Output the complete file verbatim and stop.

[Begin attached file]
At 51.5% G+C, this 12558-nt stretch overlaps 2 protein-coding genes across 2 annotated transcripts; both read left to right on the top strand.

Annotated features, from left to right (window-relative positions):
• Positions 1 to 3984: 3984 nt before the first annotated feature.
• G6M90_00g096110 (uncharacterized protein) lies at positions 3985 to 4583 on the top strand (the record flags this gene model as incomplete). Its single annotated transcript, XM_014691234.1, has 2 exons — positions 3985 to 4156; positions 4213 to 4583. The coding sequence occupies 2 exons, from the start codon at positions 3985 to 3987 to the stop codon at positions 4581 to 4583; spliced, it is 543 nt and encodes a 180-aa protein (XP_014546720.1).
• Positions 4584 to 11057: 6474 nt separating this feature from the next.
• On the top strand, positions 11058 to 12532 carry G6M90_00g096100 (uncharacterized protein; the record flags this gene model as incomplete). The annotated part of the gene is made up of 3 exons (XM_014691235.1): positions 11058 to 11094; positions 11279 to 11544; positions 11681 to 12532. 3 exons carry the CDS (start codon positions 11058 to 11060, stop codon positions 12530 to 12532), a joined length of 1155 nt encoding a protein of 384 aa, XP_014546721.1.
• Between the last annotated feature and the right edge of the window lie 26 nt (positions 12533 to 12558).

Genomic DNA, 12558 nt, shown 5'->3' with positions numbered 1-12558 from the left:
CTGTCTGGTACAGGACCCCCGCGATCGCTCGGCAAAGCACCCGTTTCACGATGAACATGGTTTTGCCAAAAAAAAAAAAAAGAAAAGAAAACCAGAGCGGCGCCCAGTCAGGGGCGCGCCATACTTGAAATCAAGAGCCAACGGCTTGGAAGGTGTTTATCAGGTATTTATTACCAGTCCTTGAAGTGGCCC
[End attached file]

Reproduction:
At 51.5% G+C, this 12558-nt stretch overlaps 2 protein-coding genes across 2 annotated transcripts; both read left to right on the top strand.

Annotated features, from left to right (window-relative positions):
• Positions 1 to 3984: 3984 nt before the first annotated feature.
• G6M90_00g096110 (uncharacterized protein) lies at positions 3985 to 4583 on the top strand (the record flags this gene model as incomplete). Its single annotated transcript, XM_014691234.1, has 2 exons — positions 3985 to 4156; positions 4213 to 4583. The coding sequence occupies 2 exons, from the start codon at positions 3985 to 3987 to the stop codon at positions 4581 to 4583; spliced, it is 543 nt and encodes a 180-aa protein (XP_014546720.1).
• Positions 4584 to 11057: 6474 nt separating this feature from the next.
• On the top strand, positions 11058 to 12532 carry G6M90_00g096100 (uncharacterized protein; the record flags this gene model as incomplete). The annotated part of the gene is made up of 3 exons (XM_014691235.1): positions 11058 to 11094; positions 11279 to 11544; positions 11681 to 12532. 3 exons carry the CDS (start codon positions 11058 to 11060, stop codon positions 12530 to 12532), a joined length of 1155 nt encoding a protein of 384 aa, XP_014546721.1.
• Between the last annotated feature and the right edge of the window lie 26 nt (positions 12533 to 12558).

Genomic DNA, 12558 nt, shown 5'->3' with positions numbered 1-12558 from the left:
CTGTCTGGTACAGGACCCCCGCGATCGCTCGGCAAAGCACCCGTTTCACGATGAACATGGTTTTGCCAAAAAAAAAAAAAAGAAAAGAAAACCAGAGCGGCGCCCAGTCAGGGGCGCGCCATACTTGAAATCAAGAGCCAACGGCTTGGAAGGTGTTTATCAGGTATTTATTACCAGTCCTTGAAGTGGCCC